There was widespread scepticisms, however, if the leveraging of the EFSF would succeed as expected. Members were sceptical in particular that enough private money and money from outside the Euro area could be attracted to leverage the financial firepower of the EFSF to more than a trillion euro. It was also remarked that the creation of a Special Purpose Investment Vehicle created opacity and was unfortunate, as such vehicles had had a large part in causing the financial crisis starting in 2007/2008.
Higher capital requirement for banks increases the risk of a deep recession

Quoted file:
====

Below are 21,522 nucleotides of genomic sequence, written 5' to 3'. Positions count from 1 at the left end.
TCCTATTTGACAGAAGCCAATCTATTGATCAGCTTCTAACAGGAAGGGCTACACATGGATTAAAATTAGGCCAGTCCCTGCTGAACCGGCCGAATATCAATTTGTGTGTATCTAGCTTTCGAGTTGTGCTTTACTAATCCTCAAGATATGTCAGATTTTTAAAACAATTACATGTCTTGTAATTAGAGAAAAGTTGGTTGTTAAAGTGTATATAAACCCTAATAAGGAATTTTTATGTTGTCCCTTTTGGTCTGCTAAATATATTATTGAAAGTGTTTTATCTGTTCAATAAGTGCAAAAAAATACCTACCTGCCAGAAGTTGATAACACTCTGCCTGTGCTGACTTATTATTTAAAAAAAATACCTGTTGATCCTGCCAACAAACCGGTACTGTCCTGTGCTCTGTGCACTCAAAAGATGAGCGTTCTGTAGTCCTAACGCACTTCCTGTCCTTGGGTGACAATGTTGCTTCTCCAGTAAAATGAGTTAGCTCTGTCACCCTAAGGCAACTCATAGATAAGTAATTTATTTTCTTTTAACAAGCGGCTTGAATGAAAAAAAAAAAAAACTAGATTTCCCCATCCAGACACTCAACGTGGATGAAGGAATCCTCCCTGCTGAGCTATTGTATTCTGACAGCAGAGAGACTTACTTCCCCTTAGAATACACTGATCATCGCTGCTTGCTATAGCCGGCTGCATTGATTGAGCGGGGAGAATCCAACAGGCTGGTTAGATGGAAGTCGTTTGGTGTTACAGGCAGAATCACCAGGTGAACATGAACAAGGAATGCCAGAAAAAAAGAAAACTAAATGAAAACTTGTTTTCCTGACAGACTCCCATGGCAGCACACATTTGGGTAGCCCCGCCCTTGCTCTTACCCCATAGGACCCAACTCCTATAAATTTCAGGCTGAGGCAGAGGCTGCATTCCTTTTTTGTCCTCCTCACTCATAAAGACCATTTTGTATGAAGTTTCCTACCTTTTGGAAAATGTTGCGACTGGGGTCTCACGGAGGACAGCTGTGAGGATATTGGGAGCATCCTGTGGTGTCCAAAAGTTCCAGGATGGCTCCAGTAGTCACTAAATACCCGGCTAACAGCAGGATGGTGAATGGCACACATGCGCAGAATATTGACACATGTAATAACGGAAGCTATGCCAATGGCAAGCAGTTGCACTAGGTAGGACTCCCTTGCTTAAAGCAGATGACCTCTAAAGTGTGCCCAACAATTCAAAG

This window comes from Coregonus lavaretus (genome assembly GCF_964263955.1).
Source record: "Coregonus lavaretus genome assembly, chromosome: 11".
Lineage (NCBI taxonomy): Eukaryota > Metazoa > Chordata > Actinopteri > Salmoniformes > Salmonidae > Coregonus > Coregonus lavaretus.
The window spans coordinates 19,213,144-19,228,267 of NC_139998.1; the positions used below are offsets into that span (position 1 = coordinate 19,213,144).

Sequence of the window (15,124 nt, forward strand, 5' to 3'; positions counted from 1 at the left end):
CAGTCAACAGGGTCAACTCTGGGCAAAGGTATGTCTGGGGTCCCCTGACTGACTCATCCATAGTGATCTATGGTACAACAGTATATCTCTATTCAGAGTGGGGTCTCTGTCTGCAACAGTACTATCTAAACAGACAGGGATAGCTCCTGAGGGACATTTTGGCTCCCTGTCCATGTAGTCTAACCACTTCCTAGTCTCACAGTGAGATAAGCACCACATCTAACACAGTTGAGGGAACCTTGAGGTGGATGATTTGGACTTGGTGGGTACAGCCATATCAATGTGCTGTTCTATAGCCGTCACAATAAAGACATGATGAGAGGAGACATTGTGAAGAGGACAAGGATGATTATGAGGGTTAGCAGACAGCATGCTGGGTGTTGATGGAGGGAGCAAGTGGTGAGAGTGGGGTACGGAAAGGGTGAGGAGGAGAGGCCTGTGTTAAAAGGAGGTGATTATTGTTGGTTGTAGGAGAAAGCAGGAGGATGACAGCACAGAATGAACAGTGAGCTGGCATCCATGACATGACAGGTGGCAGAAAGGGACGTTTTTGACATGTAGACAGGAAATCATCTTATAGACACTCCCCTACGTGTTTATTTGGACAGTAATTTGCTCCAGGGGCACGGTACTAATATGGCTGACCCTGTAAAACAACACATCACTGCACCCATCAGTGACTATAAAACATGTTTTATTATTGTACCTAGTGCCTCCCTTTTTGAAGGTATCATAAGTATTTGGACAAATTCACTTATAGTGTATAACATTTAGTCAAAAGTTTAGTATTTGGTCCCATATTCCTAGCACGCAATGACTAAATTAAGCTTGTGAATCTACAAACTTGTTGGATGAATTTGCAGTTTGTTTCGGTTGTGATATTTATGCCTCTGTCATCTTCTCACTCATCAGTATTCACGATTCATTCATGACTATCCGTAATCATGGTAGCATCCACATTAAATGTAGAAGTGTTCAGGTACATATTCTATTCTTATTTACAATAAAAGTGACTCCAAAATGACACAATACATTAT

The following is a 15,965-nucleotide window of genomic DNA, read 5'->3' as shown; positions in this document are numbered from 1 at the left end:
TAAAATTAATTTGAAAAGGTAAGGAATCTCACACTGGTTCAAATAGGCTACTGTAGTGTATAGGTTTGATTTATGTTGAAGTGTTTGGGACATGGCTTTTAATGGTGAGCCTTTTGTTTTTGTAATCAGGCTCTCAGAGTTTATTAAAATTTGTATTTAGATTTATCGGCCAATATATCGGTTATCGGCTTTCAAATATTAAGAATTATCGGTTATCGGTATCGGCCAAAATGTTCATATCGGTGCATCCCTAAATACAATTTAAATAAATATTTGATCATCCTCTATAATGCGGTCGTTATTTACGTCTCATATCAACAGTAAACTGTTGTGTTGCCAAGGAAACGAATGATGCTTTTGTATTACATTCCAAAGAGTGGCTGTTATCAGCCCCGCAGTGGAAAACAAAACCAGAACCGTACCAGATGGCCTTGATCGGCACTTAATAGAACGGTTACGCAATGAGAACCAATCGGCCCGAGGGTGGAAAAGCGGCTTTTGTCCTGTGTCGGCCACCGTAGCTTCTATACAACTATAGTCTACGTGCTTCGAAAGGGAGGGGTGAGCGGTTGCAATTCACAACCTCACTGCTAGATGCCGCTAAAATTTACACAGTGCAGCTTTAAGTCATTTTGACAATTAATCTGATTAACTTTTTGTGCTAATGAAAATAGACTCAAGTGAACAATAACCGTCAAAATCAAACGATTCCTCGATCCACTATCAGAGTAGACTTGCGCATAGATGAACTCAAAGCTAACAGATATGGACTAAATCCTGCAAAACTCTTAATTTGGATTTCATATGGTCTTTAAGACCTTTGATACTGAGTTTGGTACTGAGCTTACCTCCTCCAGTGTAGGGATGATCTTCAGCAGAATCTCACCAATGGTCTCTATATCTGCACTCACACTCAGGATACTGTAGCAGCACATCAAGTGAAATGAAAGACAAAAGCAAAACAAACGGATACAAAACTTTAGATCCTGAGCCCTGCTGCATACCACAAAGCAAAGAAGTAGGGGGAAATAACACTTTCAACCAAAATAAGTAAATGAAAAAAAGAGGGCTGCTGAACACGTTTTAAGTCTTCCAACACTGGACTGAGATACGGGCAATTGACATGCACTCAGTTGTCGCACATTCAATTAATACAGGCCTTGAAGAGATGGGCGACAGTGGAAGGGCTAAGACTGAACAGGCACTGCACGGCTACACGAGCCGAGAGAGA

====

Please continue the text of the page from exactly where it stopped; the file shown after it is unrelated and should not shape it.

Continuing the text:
The risk of a relapse of the euro areas economy into recession had been considered rather high by many members already before the conclusions of the Brussels EU summit on 26 October. Several members warned that the decision to require banks to raise their capital ratio by mid-2012 was likely to trigger a credit squeeze on households and companies as banks would try to raise their capital ratio by lowering their risky assets. Therefore, they considered it imperative that the ECB counterbalance this effect by immediately lowering rates and by increasing the supply of central bank money. This view was widely shared, even though some members cautioned that the summit decisions also included additional support for banks that would help them to meet their funding requirements associated with providing loans.
Those not in favour of an immediate rate cut judged that interest rates were very low already and that the ECB’s focus should be on measures to improve the functioning of financial markets.